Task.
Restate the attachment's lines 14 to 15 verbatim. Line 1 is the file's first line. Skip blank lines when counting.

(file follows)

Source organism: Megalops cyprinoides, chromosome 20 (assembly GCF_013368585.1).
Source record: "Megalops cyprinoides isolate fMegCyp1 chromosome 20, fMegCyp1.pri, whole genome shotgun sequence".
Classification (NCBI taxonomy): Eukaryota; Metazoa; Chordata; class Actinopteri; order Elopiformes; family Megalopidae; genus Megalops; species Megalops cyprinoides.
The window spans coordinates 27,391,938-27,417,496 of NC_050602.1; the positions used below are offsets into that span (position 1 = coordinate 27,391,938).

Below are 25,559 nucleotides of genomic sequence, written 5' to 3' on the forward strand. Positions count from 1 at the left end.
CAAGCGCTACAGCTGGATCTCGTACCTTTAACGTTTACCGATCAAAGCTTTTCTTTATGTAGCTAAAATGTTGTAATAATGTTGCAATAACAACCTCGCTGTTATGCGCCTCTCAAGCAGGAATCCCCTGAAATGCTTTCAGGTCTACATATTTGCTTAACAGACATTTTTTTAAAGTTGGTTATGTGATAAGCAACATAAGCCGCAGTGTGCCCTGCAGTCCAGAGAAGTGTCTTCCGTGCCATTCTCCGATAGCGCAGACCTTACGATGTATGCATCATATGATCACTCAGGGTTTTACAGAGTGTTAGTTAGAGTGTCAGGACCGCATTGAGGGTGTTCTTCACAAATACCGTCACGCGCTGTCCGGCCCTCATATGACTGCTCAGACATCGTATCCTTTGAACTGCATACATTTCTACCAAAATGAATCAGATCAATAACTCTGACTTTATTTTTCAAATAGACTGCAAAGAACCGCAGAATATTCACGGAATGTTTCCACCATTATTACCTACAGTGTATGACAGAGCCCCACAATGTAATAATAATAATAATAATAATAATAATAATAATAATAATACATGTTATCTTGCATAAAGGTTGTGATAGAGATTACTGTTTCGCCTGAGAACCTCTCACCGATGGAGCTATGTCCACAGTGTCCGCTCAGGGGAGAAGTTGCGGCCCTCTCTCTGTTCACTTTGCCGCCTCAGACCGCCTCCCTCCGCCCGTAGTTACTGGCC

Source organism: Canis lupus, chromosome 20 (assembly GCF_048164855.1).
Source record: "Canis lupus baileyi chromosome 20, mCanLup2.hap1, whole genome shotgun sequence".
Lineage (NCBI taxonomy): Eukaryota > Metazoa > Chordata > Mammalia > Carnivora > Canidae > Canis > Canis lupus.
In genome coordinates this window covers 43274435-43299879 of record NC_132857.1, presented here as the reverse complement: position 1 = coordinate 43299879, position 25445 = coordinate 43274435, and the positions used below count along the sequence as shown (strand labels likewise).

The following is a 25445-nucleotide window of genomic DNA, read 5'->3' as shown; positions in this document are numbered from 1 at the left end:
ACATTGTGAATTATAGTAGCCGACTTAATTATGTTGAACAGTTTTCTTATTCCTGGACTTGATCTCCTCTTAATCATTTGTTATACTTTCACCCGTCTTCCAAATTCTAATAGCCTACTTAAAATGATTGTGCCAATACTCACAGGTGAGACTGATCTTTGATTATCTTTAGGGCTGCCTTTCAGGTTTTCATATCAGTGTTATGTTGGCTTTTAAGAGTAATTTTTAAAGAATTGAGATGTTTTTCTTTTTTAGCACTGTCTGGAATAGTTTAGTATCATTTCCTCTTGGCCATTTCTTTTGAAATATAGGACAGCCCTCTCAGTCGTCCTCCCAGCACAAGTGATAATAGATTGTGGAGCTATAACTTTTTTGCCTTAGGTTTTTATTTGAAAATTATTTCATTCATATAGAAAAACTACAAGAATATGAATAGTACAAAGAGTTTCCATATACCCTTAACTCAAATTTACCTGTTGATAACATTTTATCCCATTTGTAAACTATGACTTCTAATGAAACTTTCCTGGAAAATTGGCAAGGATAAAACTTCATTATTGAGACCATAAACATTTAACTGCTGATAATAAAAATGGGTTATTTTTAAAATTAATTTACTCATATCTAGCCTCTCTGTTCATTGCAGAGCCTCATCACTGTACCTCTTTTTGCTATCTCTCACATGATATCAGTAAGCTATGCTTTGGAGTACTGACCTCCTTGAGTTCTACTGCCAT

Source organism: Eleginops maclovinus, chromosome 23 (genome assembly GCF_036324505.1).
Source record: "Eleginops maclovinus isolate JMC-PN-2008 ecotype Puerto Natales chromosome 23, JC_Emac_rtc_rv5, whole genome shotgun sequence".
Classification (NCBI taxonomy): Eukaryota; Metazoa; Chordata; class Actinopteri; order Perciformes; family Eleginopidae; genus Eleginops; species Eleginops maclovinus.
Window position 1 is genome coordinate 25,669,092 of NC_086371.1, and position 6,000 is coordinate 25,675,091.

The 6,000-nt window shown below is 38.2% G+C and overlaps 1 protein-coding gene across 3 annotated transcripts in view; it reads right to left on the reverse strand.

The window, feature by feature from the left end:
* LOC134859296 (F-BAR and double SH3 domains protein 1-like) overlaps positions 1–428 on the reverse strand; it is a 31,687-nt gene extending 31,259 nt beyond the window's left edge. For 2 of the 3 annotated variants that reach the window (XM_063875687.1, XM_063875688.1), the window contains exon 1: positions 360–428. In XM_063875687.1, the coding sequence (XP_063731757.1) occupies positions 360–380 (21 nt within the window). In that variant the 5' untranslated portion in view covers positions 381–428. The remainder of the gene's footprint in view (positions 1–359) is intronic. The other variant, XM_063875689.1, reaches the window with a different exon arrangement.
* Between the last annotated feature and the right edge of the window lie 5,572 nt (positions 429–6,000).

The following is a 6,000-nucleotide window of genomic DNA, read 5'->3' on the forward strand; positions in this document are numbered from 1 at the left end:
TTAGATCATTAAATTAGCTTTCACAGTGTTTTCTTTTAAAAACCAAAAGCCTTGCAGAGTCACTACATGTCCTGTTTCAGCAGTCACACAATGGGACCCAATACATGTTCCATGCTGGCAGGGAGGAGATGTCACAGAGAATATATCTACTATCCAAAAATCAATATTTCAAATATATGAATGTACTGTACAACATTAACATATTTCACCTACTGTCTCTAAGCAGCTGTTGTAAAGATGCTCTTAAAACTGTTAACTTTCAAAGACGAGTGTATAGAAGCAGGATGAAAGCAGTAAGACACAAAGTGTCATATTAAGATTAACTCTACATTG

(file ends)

Source record: "Eleginops maclovinus isolate JMC-PN-2008 ecotype Puerto Natales chromosome 23, JC_Emac_rtc_rv5, whole genome shotgun sequence".
Classification (NCBI taxonomy): Eukaryota; Metazoa; Chordata; class Actinopteri; order Perciformes; family Eleginopidae; genus Eleginops; species Eleginops maclovinus.